2016 Consensus statement on return to sport from the First World Congress in Sports Physical Therapy, Bern
Ardern, Clare L.; Glasgow, Philip; Schneiders, Anthony; Witvrouw, Erik; Clarsen, Benjamin; Cools, Ann; Gojanovic, Boris; Griffin, Steffan; Khan, Karim M.; Moksnes, Håvard; Mutch, Stephen A.; Phillips, Nicola; Reurink, Gustaaf; Sadler, Robin; Silbernagel, Karin Grävare; Thorborg, Kristian; Wangensteen, Arnlaug; Wilk, Kevin E.; Bizzini, Mario
Journal article, Peer reviewed
MetadataShow full item record
- Artikler / Articles 
Original versionBritish Journal of Sports Medicine. 2016, 50, 853-864 10.1136/bjsports-2016-096278
Deciding when to return to sport after injury is complex and multifactorial—an exercise in risk management. Return to sport decisions are made every day by clinicians, athletes and coaches, ideally in a collaborative way. The purpose of this consensus statement was to present and synthesise current evidence to make recommendations for return to sport decision-making, clinical practice and future research directions related to returning athletes to sport. A half day meeting was held in Bern, Switzerland, after the First World Congress in Sports Physical Therapy. 17 expert clinicians participated. 4 main sections were initially agreed upon, then participants elected to join 1 of the 4 groups—each group focused on 1 section of the consensus statement. Participants in each group discussed and summarised the key issues for their section before the 17-member group met again for discussion to reach consensus on the content of the 4 sections. Return to sport is not a decision taken in isolation at the end of the recovery and rehabilitation process. Instead, return to sport should be viewed as a continuum, paralleled with recovery and rehabilitation. Biopsychosocial models may help the clinician make sense of individual factors that may influence the athlete's return to sport, and the Strategic Assessment of Risk and Risk Tolerance framework may help decision-makers synthesise information to make an optimal return to sport decision. Research evidence to support return to sport decisions in clinical practice is scarce. Future research should focus on a standardised approach to defining, measuring and reporting return to sport outcomes, and identifying valuable prognostic factors for returning to sport.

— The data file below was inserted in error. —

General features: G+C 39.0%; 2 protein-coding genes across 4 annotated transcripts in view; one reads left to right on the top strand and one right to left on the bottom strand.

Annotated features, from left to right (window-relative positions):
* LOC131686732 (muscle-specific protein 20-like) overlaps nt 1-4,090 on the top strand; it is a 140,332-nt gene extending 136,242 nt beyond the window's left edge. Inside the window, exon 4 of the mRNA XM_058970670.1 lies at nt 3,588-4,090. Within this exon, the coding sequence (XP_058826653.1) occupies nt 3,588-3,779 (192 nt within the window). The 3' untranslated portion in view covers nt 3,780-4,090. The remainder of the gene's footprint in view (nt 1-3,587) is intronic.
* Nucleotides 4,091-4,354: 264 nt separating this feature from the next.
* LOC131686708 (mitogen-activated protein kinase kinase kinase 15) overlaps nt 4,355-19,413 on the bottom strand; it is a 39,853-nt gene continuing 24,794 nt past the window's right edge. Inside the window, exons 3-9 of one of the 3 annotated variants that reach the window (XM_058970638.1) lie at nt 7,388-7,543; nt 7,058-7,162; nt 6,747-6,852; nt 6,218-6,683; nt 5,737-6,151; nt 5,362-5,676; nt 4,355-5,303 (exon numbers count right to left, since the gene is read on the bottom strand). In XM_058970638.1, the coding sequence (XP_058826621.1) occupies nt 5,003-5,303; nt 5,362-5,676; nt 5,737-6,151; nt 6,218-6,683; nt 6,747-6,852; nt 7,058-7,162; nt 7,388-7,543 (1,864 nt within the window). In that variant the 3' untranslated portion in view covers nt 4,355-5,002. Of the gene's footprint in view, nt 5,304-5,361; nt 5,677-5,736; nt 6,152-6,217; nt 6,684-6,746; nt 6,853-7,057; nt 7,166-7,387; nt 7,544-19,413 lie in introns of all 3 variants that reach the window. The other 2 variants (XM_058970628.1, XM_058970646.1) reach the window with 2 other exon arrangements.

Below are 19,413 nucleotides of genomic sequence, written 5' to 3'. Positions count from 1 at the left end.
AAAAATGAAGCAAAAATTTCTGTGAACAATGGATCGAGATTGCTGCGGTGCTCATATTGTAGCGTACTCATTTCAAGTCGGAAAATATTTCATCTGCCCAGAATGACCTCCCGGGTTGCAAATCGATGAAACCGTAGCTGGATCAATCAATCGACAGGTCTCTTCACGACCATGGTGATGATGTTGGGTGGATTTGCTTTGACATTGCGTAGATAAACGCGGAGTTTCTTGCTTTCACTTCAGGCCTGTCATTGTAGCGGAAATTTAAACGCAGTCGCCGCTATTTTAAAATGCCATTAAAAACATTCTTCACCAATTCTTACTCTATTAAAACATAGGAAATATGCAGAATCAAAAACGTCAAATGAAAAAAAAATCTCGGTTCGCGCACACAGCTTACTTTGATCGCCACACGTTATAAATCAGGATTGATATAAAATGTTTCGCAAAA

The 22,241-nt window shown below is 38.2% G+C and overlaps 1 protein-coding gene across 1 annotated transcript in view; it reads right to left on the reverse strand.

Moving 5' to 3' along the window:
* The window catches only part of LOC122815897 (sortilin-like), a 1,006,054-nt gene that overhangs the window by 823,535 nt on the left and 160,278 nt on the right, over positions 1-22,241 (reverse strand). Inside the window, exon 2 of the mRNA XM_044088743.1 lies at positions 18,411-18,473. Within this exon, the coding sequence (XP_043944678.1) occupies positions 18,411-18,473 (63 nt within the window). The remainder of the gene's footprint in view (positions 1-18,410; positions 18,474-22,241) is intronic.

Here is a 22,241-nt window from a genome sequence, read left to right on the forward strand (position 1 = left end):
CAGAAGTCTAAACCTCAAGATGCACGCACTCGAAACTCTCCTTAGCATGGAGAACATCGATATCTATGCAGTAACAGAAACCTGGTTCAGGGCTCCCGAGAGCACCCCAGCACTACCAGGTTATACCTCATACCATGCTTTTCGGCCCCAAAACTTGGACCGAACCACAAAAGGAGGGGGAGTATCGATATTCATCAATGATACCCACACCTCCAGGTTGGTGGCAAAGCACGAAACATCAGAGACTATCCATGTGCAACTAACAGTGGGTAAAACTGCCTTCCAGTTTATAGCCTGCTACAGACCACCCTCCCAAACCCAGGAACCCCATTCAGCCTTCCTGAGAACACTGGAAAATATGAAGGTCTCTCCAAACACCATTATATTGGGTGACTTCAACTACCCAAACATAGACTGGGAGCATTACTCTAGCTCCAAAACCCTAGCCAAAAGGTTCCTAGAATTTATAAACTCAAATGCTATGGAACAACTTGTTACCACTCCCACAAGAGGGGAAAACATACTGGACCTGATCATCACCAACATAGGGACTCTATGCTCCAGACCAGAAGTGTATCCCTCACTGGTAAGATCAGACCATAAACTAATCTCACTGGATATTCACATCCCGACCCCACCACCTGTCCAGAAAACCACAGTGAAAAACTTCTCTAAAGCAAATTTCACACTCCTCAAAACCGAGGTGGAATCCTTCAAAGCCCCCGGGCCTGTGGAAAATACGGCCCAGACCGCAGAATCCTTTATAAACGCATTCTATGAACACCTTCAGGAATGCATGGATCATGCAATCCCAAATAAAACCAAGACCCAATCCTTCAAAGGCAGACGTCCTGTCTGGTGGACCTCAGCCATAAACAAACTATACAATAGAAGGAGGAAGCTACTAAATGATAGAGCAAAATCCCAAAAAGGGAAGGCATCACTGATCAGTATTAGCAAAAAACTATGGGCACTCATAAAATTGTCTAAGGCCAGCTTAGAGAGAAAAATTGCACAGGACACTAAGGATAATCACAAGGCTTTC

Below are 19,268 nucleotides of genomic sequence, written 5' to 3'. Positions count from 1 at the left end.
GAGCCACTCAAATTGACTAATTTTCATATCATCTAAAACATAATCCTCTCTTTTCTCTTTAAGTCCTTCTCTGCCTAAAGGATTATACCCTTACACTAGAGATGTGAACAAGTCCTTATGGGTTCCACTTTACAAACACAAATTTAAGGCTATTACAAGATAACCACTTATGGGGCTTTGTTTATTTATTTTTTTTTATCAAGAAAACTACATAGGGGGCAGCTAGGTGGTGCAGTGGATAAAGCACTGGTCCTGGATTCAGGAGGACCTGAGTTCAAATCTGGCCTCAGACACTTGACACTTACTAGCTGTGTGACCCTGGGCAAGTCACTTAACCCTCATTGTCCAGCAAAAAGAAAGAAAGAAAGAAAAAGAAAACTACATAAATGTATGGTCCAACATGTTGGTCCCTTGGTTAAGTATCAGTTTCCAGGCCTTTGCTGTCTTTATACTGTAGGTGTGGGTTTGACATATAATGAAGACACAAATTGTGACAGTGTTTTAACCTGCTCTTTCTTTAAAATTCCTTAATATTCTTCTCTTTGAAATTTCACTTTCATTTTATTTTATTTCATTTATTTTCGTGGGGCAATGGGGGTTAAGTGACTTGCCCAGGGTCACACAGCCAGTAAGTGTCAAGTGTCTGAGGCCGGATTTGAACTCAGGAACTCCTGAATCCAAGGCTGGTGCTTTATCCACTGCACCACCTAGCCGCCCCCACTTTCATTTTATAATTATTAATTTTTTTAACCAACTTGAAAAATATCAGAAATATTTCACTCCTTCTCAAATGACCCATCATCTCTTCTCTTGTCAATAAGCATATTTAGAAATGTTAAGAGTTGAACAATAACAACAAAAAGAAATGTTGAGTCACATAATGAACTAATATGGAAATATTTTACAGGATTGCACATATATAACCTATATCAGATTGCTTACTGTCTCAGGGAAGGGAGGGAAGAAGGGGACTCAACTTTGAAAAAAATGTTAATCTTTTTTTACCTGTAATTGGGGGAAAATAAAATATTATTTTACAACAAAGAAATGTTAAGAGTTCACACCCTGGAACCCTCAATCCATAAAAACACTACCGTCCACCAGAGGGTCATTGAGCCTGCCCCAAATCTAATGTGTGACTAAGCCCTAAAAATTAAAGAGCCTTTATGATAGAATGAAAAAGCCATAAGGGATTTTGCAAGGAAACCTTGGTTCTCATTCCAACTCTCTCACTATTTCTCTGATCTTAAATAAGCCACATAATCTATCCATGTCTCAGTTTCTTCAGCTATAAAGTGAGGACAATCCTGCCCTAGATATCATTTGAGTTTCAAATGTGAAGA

Copyright © 2017 BMJ Publishing Group
PublisherBMJ Publishing Group
JournalBritish Journal of Sports Medicine
Showing items related by title, author, creator and subject.
Evaluation of spine MRIs in athletes participating in the Rio de Janeiro 2016 Summer Olympic Games Wasserman, Michael S.; Guermazi, Ali; Jarraya, Mohamed; Engebretsen, Lars; Abdelkader, Mohamad; Roemer, Frank W.; Hayashi, Daichi; Crema, Michel D.; Mian, Asim Z. (Journal article; Peer reviewed, 2018)Background/aim: In high-level Olympic athletes, many spinal pathologies arise from overuse, while others are the result of acute injury. Our aim is to analyse the epidemiology of spinal pathologies detected on MRI in ...
Breivik, Gunnar (Peer reviewed; Journal article, 2009-03)Sport has become important in modern societies, both mass sport as well as elite sport. Especially elite sport raises ethical dilemmas that reach far beyond sport. The most thorough scholarly discussion of sport ethics ...
Aggerholm, Kenneth; Standal, Øyvind Førland; Hordvik, Mats Melvold (Journal article; Peer reviewed, 2018)Competition is an essential part of youth sport. But should it also be part of the curriculum in physical education? Or are competitive activities incompatible with the educational context? While some researchers have ...